IDEAS home Printed from https://ideas.repec.org/
MyIDEAS: Login to save this paper or follow this series

The Changing International Transmission of Financial Shocks: Evidence from a Classical Time-Varying FAVAR

  • Eickmeier, Sandra
  • Lemke, Wolfgang
  • Marcellino, Massimiliano

We study the changing international transmission of US financial shocks over the period 1971-2009. Financial shocks are defined as unexpected changes of a financial conditions index (FCI), recently developed by Hatzius et al. (2010), for the US. We use a time-varying factor-augmented VAR to model the FCI jointly with a large set of macroeconomic, financial and trade variables for nine major advanced countries. The main findings are as follows. First, positive US financial shocks have a considerable positive impact on growth in the nine countries, and vice versa for negative shocks. Second, the transmission to GDP growth in European countries has increased gradually since the 1980s, consistent with financial globalization. A more marked increase is detected in the early 1980s in the US itself, consistent with changes in the conduct of monetary policy. Third, the size of US financial shocks varies strongly over time, with the `global financial crisis shock' being very large by historical standards and explaining 30 percent of the variation in GDP growth on average over all countries in 2008-2009, compared to a little less than 10 percent over the 1971-2007 period. Finally, large collapses in house prices, exports and TFP are the main drivers of the strong worldwide propagation of US financial shocks during the crisis.

If you experience problems downloading a file, check if you have the proper application to view it first. In case of further problems read the IDEAS help page. Note that these files are not on the IDEAS site. Please be patient as the files may be large.

File URL: http://www.cepr.org/active/publications/discussion_papers/dp.php?dpno=8341
Download Restriction: CEPR Discussion Papers are free to download for our researchers, subscribers and members. If you fall into one of these categories but have trouble downloading our papers, please contact us at subscribers@cepr.org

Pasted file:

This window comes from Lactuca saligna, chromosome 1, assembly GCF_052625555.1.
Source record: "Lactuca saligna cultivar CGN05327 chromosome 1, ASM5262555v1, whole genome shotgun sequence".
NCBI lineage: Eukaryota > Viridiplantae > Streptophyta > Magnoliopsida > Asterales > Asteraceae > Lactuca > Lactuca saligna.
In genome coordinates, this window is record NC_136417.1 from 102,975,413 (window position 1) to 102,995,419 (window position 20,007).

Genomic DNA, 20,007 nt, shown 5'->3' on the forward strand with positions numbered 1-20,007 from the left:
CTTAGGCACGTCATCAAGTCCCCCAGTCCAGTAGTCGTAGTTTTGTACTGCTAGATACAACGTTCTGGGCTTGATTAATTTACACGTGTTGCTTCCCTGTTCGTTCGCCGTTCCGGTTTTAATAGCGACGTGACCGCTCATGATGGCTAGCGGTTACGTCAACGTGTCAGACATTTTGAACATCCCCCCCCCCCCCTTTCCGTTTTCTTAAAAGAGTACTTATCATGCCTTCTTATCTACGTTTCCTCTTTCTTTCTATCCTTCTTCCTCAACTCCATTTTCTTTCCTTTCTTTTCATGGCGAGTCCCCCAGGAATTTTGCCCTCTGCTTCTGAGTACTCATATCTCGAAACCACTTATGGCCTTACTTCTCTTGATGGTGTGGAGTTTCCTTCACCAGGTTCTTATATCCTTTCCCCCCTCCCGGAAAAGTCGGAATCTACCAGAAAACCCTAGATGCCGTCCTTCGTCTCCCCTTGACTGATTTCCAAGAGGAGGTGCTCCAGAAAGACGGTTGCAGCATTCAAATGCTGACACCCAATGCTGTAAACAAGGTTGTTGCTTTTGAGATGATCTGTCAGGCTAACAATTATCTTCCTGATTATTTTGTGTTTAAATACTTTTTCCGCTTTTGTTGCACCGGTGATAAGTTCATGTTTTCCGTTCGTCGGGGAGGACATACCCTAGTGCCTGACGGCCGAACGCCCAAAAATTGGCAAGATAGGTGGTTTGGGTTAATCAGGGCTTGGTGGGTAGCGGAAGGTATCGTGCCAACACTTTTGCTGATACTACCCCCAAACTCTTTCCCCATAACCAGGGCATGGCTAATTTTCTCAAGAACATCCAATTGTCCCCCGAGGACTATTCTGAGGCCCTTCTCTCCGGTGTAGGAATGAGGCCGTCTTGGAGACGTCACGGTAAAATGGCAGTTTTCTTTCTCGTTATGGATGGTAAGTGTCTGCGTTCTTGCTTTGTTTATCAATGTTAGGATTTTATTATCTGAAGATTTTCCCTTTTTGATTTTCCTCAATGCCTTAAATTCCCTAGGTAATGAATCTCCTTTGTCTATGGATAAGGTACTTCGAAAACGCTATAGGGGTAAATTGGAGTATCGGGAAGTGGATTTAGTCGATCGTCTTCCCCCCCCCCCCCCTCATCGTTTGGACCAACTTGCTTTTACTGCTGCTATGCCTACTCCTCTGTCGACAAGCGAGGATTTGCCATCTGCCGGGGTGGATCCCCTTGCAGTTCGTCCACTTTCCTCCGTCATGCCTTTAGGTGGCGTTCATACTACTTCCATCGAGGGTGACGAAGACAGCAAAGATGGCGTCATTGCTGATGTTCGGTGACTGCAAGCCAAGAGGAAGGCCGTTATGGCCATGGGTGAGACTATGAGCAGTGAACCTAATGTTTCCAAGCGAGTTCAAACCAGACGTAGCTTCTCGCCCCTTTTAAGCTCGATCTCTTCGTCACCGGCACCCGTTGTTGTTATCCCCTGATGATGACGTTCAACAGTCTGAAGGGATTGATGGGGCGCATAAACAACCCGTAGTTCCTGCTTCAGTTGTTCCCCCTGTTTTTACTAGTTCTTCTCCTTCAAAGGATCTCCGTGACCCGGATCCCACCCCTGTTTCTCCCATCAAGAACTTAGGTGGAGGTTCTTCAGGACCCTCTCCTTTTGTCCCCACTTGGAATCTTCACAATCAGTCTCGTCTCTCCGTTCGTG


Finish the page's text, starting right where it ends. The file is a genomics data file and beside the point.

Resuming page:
As the access to this document is restricted, you may want to look for a different version under "Related research" (further below) or search for a different version of it.

Paper provided by C.E.P.R. Discussion Papers in its series CEPR Discussion Papers with number 8341.

as
in new window

Length:
Date of creation: Apr 2011
Date of revision:
Handle: RePEc:cpr:ceprdp:8341
Contact details of provider: Postal: Centre for Economic Policy Research, 77 Bastwick Street, London EC1V 3PZ.
Phone: 44 - 20 - 7183 8801
Fax: 44 - 20 - 7183 8820

Order Information: Email:


References listed on IDEAS
Please report citation or reference errors to , or , if you are the registered author of the cited work, log in to your RePEc Author Service profile, click on "citations" and make appropriate adjustments.:

as in new window
  1. Fabio C. Bagliano & Claudio Morana, 2010. "The Great Recession: US dynamics and spillovers to the world economy," Working papers 17, Former Department of Economics and Public Finance "G. Prato", University of Torino.
  2. Helbling, Thomas & Huidrom, Raju & Kose, M. Ayhan & Otrok, Christopher, 2011. "Do credit shocks matter? A global perspective," European Economic Review, Elsevier, vol. 55(3), pages 340-353, April.
  3. Anindya Banerjee & Massimiliano Marcellino & Igor Masten, 2008. "Forecasting Macroeconomic Variables Using Diffusion Indexes in Short Samples with Structural Change," Working Papers 334, IGIER (Innocenzo Gasparini Institute for Economic Research), Bocconi University.
  4. Silvia Sgherri & Alessandro Galesi, 2009. "Regional Financial Spillovers Across Europe: A Global VAR Analysis," IMF Working Papers 09/23, International Monetary Fund.
  5. Tobias Adrian & Joshua Rosenberg, 2008. "Stock Returns and Volatility: Pricing the Short-Run and Long-Run Components of Market Risk," Journal of Finance, American Finance Association, vol. 63(6), pages 2997-3030, December.
  6. Fabio Canova & Matteo Ciccarelli, 2009. "Estimating Multicountry Var Models," International Economic Review, Department of Economics, University of Pennsylvania and Osaka University Institute of Social and Economic Research Association, vol. 50(3), pages 929-959, 08.
  7. Ana Beatriz Galv�o & Michael Artis & Massimiliano Marcellino, 2007. "The transmission mechanism in a changing world," Journal of Applied Econometrics, John Wiley & Sons, Ltd., vol. 22(1), pages 39-61.
  8. Nicholas Bloom, 2009. "The Impact of Uncertainty Shocks," Econometrica, Econometric Society, vol. 77(3), pages 623-685, 05.
  9. Lutz Kilian, 2009. "Not All Oil Price Shocks Are Alike: Disentangling Demand and Supply Shocks in the Crude Oil Market," American Economic Review, American Economic Association, vol. 99(3), pages 1053-69, June.
  10. Eickmeier, Sandra & Lemke, Wolfgang & Marcellino, Massimiliano, 2011. "Classical time-varying FAVAR models - Estimation, forecasting and structural analysis," CEPR Discussion Papers 8321, C.E.P.R. Discussion Papers.
  11. Jushan Bai & Pierre Perron, 1998. "Estimating and Testing Linear Models with Multiple Structural Changes," Econometrica, Econometric Society, vol. 66(1), pages 47-78, January.
  12. Eickmeier, Sandra, 2004. "Business Cycle Transmission from the US to Germany: a Structural Factor Approach," Discussion Paper Series 1: Economic Studies 2004,12, Deutsche Bundesbank, Research Centre.
  13. Stephane Dees & Filippo di Mauro & M. Hashem Pesaran & L. Vanessa Smith, 2005. "Exploring the International Linkages of the Euro Area: a Global VAR Analysis," CESifo Working Paper Series 1425, CESifo Group Munich.